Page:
InVivoMAb anti-mouse IL-4

CloneCatalog #Category
BVD6-24G2 BE0199InVivoMAb Antibodies
$150 - $3920 Login for Academic & Non-profit Pricing

About InVivoMAb anti-mouse IL-4

The BVD6-24G2 monoclonal antibody reacts with mouse IL-4 (interleukin-4) a multifunctional 14 kDa cytokine. IL-4 is expressed primarily by activated Th2 cells and NK cells, and at lower levels by mast cells, and basophils. IL-4 signals through the IL-4Rα. Upon receptor binding IL-4 stimulates activated B and T lymphocyte proliferation, and the differentiation of B cells into plasma cells. It also induces B cell class switching to IgE, and up-regulates MHC class II production while decreasing the production of Th1 cells, macrophages, IFNγ, and dendritic cell IL-12. Like other Th2 associated cytokines, IL-4 is involved in the airway inflammation observed in the lungs of patients with allergic asthma. The BVD6-24G2 antibody cannot neutralize the bioactivity of natural or recombinant IL-4.

InVivoMAb anti-mouse IL-4 Specifications

Isotype Rat IgG1, κ
Immunogen Recombinant mouse IL-4
Reported Applications
  • Flow cytometry
  • PBS, pH 7.0
  • Contains no stabilizers or preservatives
  • <2EU/mg (<0.002EU/μg)
  • Determined by LAL gel clotting assay
  • >95%
  • Determined by SDS-PAGE
Sterility 0.2 μM filtered
Production Purified from tissue culture supernatant in an animal free facility
Purification Protein G
RRID AB_10949184
Molecular Weight 150 kDa
Storage The antibody solution should be stored at the stock concentration at 4°C. Do not freeze.

Application References

InVivoMAb anti-mouse IL-4 (Clone: BVD6-24G2)


Chennupati, V., et al. (2016). “Notch Signaling Regulates the Homeostasis of Tissue-Restricted Innate-like T Cells.” J Immunol 197(3): 771-782. PubMed

Although Notch signaling plays important roles in lineage commitment and differentiation of multiple cell types including conventional T cells, nothing is currently known concerning Notch function in innate-like T cells. We have found that the homeostasis of several well-characterized populations of innate-like T cells including invariant NKT cells (iNKT), CD8alphaalphaTCRalphabeta small intestinal intraepithelial lymphocytes, and innate memory phenotype CD8 T cells is controlled by Notch. Notch selectively regulates hepatic iNKT cell survival via tissue-restricted control of B cell lymphoma 2 and IL-7Ralpha expression. More generally, Notch regulation of innate-like T cell homeostasis involves both cell-intrinsic and -extrinsic mechanisms and relies upon context-dependent interactions with Notch ligand-expressing fibroblastic stromal cells. Collectively, using conditional ablation of Notch receptors on peripheral T cells or Notch ligands on putative fibroblastic stromal cells, we show that Notch signaling is indispensable for the homeostasis of three tissue-restricted populations of innate-like T cells: hepatic iNKT, CD8alphaalphaTCRalphabeta small intestinal intraepithelial lymphocytes, and innate memory phenotype CD8 T cells, thus supporting a generalized role for Notch in innate T cell homeostasis.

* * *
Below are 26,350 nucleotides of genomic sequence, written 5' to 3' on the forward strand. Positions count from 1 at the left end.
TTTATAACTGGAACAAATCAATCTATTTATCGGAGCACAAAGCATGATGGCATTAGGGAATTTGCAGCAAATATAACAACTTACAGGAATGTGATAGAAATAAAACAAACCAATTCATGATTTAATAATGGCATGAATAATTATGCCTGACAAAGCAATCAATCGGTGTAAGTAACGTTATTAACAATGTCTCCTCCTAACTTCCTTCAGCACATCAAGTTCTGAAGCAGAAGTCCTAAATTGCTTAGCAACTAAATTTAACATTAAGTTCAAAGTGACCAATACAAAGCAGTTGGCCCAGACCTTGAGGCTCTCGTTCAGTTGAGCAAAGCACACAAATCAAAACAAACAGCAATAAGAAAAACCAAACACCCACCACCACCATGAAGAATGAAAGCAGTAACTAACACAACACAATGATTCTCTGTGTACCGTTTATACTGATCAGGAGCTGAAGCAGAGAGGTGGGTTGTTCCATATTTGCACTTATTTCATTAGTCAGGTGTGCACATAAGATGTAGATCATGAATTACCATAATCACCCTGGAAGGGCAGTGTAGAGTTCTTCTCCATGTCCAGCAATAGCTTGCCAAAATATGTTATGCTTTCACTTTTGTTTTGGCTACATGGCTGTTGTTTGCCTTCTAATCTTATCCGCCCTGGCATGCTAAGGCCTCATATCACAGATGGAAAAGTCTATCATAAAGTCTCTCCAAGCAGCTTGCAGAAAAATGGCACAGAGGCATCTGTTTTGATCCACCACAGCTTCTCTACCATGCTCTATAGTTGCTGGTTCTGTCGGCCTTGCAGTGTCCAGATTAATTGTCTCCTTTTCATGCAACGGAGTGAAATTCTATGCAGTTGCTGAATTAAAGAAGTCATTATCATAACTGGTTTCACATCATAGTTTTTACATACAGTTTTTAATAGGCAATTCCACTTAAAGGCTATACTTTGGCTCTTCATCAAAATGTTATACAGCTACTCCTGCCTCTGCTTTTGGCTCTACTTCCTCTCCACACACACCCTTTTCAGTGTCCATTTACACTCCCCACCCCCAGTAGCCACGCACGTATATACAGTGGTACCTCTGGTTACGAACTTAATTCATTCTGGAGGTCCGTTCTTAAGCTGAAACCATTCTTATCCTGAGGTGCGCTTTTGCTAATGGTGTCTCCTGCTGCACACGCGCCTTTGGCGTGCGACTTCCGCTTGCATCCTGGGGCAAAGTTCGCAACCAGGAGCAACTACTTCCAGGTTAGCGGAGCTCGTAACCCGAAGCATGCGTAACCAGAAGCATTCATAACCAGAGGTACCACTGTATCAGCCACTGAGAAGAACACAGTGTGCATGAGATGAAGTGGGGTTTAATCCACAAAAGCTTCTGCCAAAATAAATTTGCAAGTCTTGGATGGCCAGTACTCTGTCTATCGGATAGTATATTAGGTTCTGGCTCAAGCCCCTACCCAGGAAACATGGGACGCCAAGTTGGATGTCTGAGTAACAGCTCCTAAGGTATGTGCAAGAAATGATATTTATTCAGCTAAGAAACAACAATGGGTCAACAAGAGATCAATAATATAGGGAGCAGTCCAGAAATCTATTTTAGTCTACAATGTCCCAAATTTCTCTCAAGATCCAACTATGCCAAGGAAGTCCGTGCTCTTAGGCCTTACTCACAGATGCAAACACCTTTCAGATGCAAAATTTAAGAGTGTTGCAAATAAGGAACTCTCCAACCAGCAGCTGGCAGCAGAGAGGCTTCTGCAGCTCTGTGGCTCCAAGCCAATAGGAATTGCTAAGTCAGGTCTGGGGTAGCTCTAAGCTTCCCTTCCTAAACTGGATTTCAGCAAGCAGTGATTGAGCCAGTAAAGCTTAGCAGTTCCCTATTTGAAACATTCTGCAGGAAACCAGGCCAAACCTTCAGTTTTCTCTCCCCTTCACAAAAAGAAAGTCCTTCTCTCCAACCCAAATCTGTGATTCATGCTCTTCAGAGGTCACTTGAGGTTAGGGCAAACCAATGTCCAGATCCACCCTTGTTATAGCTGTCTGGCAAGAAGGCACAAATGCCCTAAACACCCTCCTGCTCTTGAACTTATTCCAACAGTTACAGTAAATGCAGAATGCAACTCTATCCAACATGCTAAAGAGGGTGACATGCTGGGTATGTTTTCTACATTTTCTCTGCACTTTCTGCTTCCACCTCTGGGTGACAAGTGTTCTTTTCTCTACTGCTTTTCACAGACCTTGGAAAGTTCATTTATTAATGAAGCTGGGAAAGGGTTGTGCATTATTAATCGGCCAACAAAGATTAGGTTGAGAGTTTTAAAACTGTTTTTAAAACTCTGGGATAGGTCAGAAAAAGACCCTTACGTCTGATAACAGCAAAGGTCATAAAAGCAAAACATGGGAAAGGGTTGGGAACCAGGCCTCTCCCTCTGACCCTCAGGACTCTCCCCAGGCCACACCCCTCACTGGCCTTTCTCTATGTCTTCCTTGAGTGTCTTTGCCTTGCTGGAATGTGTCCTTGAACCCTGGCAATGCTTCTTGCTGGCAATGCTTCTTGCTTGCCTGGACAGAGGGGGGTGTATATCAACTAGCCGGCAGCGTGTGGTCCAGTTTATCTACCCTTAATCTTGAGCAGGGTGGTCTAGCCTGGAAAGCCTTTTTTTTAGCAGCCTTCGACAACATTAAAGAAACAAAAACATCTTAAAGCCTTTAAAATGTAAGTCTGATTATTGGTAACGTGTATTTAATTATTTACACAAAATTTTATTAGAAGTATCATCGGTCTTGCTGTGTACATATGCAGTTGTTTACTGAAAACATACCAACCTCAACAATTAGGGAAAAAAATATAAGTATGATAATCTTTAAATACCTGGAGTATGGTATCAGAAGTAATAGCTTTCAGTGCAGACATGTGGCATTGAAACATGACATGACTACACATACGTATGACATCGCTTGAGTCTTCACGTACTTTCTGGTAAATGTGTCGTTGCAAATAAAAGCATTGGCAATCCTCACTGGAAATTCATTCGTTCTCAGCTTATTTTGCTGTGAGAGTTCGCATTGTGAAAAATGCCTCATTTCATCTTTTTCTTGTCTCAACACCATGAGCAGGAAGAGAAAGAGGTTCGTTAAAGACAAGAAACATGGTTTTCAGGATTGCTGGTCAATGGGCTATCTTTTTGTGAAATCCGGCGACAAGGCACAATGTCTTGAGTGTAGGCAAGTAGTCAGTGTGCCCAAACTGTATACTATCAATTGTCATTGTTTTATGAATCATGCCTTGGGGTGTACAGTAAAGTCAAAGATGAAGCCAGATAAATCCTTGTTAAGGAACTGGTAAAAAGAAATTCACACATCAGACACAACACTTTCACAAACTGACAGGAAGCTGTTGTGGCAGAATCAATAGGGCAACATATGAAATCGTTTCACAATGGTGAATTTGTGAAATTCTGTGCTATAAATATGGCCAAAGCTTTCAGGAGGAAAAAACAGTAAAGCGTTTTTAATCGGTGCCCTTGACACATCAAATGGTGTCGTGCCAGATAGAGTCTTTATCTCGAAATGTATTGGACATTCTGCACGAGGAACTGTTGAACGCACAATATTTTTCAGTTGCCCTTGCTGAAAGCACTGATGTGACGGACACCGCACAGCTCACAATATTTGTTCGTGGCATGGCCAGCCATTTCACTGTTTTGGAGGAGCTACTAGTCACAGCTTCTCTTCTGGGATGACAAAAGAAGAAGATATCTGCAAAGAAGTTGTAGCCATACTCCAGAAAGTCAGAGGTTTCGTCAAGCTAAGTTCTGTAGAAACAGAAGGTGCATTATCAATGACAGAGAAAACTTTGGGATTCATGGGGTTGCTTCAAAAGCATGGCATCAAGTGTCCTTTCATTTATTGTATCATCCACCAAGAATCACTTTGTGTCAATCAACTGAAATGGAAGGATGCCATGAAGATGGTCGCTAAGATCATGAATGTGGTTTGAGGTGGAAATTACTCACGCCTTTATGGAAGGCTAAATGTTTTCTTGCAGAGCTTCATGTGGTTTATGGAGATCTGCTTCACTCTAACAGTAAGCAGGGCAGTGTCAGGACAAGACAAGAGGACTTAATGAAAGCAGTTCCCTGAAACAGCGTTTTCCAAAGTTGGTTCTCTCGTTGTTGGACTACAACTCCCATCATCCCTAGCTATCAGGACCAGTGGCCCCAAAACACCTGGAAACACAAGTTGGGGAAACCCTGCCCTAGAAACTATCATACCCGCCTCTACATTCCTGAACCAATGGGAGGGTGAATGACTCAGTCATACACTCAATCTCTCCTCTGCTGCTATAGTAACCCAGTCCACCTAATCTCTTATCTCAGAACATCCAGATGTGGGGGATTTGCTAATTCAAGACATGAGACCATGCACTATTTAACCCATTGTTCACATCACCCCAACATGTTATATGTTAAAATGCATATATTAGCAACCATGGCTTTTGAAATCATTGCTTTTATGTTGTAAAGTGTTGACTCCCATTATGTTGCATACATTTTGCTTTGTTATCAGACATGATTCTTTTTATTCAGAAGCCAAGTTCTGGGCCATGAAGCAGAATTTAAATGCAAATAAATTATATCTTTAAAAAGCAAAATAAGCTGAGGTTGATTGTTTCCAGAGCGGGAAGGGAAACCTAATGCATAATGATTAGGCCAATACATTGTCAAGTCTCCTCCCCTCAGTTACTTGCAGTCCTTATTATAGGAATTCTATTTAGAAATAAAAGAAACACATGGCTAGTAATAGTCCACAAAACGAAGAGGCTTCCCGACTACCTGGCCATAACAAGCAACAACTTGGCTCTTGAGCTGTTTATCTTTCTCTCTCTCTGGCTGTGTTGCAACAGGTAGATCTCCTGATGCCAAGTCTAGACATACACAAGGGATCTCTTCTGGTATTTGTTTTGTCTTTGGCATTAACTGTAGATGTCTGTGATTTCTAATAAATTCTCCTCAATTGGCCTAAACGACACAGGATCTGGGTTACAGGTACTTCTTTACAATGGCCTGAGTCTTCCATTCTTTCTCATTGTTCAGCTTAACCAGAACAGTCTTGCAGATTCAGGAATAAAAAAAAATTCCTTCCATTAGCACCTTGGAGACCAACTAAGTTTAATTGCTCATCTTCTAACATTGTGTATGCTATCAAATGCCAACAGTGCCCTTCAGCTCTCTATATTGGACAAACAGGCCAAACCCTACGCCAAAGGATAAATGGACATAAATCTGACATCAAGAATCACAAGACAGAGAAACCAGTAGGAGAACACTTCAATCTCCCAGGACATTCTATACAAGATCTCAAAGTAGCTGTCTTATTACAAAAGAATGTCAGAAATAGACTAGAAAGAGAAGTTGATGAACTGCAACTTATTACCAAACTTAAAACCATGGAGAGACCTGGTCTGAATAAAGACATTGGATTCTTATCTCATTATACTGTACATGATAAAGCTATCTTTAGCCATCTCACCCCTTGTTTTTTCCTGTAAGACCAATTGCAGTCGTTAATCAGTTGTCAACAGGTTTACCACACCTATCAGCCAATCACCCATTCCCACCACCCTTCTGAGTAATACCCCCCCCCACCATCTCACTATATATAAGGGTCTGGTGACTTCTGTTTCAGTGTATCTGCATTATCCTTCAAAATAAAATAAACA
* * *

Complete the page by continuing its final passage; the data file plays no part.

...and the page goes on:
Deligne, C., et al. (2015). “Anti-CD20 therapy induces a memory Th1 response through the IFN-gamma/IL-12 axis and prevents protumor regulatory T-cell expansion in mice.” Leukemia 29(4): 947-957. PubMed

The long-lasting clinical response by lymphoma patients to anti-CD20 therapy has been attributed to the induction of an anti-tumor adaptive immunity. We previously demonstrated that a CD4-dependent mechanism is responsible for the long-term protection of CD20(+) tumor-bearing mice by anti-CD20 treatment. Here, we compare tumor immunity in tumor-bearing animals that did or did not receive anti-CD20 treatment. Splenic CD4(+)FoxP3(+) regulatory T cells (Tregs) expanded substantially in untreated mice that exhibited then a reduced survival, whereas Tregs depletion led to long-term survival of the animals, suggesting the establishment of a Treg-dependent immunosuppressive environment after tumor injection. Strikingly, anti-CD20 therapy reversed the initial expansion of Tregs, and was accompanied by a marked increase in the number of Th1 cells, with no detectable change in Th2 and Th17 cell numbers. Interleukin-12 serum level was also increased by the anti-CD20 treatment, and activated myeloid dendritic cells producing interleukin-12 could be detected in lymph nodes of treated animals, while interferon-gamma blockade strongly reduced survival. Also, CD4(+) effector memory T cells were evidenced in surviving animals, and the transfer of CD4(+) T cells induced long-term protection. Thus, anti-CD20 therapy promotes strong anti-tumor adaptive immunity, opposes Treg expansion and inhibits tumor cells from maintaining an immunosuppressive environment.